We followed our bus driver’s hand signals directly to the closed gates of the Taittinger champagnery. I buzzed the buzzer.
No, I was told. No tours today. Come back tomorrow.
But we made it all this way, and I really want to see a French champagne cellar! FirstWorldProblem, my ass, Mama needs some bubbly.
Perhaps because I had uttered the above only in my mind’s narrative (no less shameful), the buzzer came through again:
“There’s another tour open across the street. Martel.”
Merci, buzzer, merci!
Chapter Four: Champagne is Had. Lightweights Are Revealed…
Not only did Mr. M & I manage to find the tres adorable G.H. Martel champagnery…
… but we were also told that they’d be running a pre-booked tour of the champagne cellar in a few minutes. Back in the game, baby! The French couple who had booked said tour so very graciously announced they were fine with the tour being conducted in English so we could understand. So generous.
We descended a narrow stairway into the cold basement champagne cellar and seemingly stepped back in time.
Our young guide blushed his way through having to speak English and was embarrassed about not knowing the word ‘fermentation.’ I laughed and reminded him that I did not even know the word ‘embarrassed’ in French, so it was most certainly I who should be.
After the tour, we were treated to three full-glass “tastes” of champagne, which is more alcohol than I usually drink over the course of a month.
Mr. M & I toasted our three French companions and bought a small bottle of champagne for back home. The French couple looked at us, amused, and promptly ordered two cases.
Chapter Five: History and the Heavens Are Considered…
A textbook lightweight in need of something to soak up my champagne tasting, I suggested we stop for a snack and a tour of the nearby Cathedral at Reims.
The Cathedral (a UNESCO World Heritage Site) was mind-bogglingly gorgeous.
Perhaps it’s because I’m American and our shared ‘ancient history’ dates back only a few hundred years (which blows my mind nonetheless), but being surrounded by history in that scope and magnitude has a way of silencing me reverential.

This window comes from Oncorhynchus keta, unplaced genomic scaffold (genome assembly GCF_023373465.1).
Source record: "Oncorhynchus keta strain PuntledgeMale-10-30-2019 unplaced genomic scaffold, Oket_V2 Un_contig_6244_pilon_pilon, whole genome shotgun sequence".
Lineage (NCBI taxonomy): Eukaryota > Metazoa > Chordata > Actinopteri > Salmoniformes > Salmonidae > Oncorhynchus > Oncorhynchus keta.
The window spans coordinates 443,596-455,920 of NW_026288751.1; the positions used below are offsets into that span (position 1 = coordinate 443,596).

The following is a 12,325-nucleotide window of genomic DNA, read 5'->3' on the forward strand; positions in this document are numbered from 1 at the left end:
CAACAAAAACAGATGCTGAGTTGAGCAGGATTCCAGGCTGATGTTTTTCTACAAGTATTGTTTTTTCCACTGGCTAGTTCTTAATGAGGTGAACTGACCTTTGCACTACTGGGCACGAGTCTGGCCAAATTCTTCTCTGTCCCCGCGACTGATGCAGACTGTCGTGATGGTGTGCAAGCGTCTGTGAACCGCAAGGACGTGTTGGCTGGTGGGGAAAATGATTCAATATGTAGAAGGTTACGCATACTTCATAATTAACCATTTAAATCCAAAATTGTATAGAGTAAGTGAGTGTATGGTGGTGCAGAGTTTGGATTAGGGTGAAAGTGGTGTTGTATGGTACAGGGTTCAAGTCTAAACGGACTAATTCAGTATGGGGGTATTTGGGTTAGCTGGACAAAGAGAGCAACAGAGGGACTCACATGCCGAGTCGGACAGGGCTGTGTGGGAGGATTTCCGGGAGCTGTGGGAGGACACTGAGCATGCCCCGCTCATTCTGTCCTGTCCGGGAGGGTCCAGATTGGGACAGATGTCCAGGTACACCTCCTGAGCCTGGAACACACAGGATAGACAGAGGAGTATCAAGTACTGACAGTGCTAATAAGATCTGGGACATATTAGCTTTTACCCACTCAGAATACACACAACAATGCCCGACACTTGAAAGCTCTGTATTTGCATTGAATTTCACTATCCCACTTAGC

Chapter Six: Our Heroes Try for One More Sip…
Emboldened by our morning’s success at Martel, Mr. M & I decided to test our luck and visit the famous Mumm’s Champagnery before it closed in an hour. We ran through the streets of Reims, high on good luck (and still a little bit on champagne), and made it to the beautiful Mumms gates with some time to spare. Unfortunately… said beautiful gates were closed. And locked.
And then we realized that the entrance to the champagnery was actually across the street and that people were pouring in for tours and wondering why we were taking sad-face pictures across the street.
Chapter Seven: Smugly Ever After
Sometimes you must absolutely refuse to listen to the wisdom of hotel concierge. Adventures are always worth a shot. Especially when they end finding vindication in a glass of real live champagne in the real live French countryside.
I was sure to give concierge The Bea Arthur (see above) when we strolled back in with our champagne that afternoon.
The Epilogue… or, Details of the Day:
Well, this is awkward. Because we did everything so happenstance and at the last minute, I honestly have no idea how we got to Reims or what bus we took or how this all managed to happen. I suppose it allows you to create a swashbuckling adventure for yourself, right? And if this sounds like too much uncertainty & getting lost for your taste, Rick Steves (Of course! When in doubt, turn to The Steves!) lays it all out in his Paris guide.